In 2015, countries around the world adopted a set of goals to end poverty, protect the planet, and ensure prosperity for all as part of a new sustainable development agenda. Formulated on the principle that no one gets left behind, the Sustainable Development Goals (SDGs) has defined the world’s priorities and aspirations for 2030.
But to mobilize these efforts, we need to effectively uplift groups at the bottom where poverty plays a main obstacle. Although poverty levels have fallen dramatically since 2000, there are still 783 million people living below the international poverty line of $1.90 a day. We may need more creative and effective solutions to end poverty. In the recent 4th Annual Symposium on Islamic Finance in Kuala Lumpur, we discussed how Islamic social finance might just be the key to alleviating poverty and hunger.
Islamic finance has the potential to play a crucial role in supporting the implementation of the Sustainable Development Goals (SDGs). In the face of significant financing needs for the SDGs, Islamic finance has untapped potential as a substantial and non-traditional source of financing for the SDGs.
The growth of Islamic finance has been rapid at 10-12% annually over the past two decades. By 2015, the industry had surpassed US$1.88 trillion in size. Islamic finance has emerged as an effective tool for financing development worldwide, including in non-Muslim countries, and may prove to be an important contributor towards realizing the SDGs.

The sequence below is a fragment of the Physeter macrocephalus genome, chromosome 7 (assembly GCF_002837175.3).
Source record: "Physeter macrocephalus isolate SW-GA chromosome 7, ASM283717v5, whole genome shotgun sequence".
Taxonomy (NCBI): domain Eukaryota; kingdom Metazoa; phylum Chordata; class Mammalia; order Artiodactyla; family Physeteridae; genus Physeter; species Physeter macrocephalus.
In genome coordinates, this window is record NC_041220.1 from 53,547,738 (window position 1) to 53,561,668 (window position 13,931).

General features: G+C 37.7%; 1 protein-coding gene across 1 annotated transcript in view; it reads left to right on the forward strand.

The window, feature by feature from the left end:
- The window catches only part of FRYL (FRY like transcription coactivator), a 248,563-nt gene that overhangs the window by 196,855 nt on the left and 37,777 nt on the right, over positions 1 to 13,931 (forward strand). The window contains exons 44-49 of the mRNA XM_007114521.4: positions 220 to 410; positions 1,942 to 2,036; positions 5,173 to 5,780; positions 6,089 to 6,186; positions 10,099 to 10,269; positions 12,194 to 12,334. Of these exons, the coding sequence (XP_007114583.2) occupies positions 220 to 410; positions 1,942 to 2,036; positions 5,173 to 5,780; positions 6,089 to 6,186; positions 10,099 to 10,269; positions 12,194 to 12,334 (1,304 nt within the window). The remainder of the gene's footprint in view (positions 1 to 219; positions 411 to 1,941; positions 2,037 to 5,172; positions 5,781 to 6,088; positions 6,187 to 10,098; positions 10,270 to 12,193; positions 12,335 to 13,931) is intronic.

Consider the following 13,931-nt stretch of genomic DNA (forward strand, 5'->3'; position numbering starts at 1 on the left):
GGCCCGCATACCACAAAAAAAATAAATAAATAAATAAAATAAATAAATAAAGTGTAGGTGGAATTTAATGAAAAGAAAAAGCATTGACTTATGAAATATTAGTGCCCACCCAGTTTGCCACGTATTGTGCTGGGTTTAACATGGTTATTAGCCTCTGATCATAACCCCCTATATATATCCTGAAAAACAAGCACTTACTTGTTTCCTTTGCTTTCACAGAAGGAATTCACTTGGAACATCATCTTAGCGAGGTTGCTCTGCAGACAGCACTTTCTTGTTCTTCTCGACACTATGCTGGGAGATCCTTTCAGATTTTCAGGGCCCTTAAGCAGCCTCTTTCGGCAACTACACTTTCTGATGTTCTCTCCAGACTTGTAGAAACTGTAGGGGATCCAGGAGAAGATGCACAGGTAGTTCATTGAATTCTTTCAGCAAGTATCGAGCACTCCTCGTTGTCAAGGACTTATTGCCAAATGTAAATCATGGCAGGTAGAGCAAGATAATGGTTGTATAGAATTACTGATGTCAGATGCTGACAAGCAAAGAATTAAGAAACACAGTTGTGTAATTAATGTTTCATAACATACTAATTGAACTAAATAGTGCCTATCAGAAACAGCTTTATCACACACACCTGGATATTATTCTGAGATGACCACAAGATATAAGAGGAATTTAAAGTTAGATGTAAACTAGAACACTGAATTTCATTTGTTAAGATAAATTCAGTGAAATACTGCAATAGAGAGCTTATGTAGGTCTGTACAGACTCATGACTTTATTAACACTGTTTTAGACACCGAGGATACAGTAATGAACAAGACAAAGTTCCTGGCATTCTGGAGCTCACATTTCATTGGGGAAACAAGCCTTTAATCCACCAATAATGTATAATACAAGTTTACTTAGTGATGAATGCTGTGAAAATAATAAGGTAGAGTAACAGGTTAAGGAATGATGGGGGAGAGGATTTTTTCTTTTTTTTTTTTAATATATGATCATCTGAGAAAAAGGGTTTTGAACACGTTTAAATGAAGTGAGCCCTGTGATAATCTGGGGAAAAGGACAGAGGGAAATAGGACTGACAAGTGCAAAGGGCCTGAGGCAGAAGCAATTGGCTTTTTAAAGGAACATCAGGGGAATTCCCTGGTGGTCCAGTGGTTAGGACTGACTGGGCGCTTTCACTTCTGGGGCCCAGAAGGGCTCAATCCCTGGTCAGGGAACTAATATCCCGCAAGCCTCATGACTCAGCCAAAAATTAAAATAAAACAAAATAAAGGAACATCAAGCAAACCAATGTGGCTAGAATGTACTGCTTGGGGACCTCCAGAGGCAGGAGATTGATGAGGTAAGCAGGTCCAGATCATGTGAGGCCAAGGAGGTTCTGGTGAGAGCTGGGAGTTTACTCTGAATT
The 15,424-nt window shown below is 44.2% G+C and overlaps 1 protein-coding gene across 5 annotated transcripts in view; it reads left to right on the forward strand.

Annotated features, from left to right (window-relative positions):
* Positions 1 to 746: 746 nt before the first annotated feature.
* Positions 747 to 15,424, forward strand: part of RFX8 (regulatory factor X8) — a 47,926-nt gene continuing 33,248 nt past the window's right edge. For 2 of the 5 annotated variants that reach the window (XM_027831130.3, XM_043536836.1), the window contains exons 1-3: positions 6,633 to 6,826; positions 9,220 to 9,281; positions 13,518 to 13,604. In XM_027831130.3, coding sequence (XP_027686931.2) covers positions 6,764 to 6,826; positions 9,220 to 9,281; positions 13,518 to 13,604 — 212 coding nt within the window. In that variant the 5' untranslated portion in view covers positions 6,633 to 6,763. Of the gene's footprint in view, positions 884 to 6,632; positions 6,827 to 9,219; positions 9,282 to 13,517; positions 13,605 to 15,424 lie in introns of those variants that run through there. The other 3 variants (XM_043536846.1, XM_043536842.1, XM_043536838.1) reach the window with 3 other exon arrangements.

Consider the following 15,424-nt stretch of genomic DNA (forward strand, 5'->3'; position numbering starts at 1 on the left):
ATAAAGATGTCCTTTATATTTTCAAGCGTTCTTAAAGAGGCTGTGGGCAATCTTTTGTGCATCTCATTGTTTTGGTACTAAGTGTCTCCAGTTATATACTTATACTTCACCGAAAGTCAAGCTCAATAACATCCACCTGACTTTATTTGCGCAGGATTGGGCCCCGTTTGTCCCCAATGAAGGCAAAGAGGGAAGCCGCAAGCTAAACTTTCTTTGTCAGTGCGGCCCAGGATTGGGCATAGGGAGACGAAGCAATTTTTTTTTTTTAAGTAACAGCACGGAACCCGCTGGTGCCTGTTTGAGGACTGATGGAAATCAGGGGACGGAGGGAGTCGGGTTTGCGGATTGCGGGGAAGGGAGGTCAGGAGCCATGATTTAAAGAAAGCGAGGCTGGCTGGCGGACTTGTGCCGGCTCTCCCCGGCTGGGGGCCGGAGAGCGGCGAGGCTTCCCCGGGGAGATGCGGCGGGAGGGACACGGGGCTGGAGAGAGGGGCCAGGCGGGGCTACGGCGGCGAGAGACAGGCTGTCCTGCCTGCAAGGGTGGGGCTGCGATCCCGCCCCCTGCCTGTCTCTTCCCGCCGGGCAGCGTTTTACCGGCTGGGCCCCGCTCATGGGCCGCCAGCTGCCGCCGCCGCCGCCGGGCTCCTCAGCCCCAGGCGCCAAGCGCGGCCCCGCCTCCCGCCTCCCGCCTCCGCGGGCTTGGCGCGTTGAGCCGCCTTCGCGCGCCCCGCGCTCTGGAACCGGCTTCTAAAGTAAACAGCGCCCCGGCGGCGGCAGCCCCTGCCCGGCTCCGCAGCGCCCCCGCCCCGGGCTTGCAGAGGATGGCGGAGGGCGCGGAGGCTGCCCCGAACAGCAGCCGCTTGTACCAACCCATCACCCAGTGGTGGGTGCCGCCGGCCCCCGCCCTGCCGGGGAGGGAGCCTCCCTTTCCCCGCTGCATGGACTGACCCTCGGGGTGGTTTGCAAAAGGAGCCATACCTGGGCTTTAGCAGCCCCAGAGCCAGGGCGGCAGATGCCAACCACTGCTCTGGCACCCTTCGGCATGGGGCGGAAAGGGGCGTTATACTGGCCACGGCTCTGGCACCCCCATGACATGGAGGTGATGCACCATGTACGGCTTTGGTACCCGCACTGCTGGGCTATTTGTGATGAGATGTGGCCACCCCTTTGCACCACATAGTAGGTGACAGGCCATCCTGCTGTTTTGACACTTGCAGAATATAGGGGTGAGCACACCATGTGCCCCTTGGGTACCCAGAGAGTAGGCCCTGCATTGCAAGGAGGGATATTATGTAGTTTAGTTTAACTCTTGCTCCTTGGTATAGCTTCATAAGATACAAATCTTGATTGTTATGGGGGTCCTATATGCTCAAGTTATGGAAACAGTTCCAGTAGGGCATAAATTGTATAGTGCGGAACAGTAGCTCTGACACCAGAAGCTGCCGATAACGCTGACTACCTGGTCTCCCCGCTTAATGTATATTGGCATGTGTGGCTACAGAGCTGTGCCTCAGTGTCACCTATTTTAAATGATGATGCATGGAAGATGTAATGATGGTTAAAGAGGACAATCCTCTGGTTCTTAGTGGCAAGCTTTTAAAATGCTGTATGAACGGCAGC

The Third Annual Symposium on Islamic Finance was held in Kuala Lumpur in November 2017, co-organized by the World Bank Group, Islamic Development Bank, International Center for Education in Islamic Finance (INCEIF) and Guidance Financial Group to explore the potential contributions that Islamic Finance can make to achieving the SDGs.
In the past decade, the Islamic finance industry has grown at double digits despite the weak global economic environment. By 2020, the Islamic finance industry is projected to reach $3 trillion in total assets with 1 billion users. However, despite its rapid growth and enormous potential, 7 out of 10 adults still do not have access to a bank account in Muslim countries. This means that 682 million adult Muslims still do not have an account at a banking institution. While some Muslim countries have high levels of account ownership (above 90 percent), there are others with less than 5 percent of their adult population who reported having a bank account.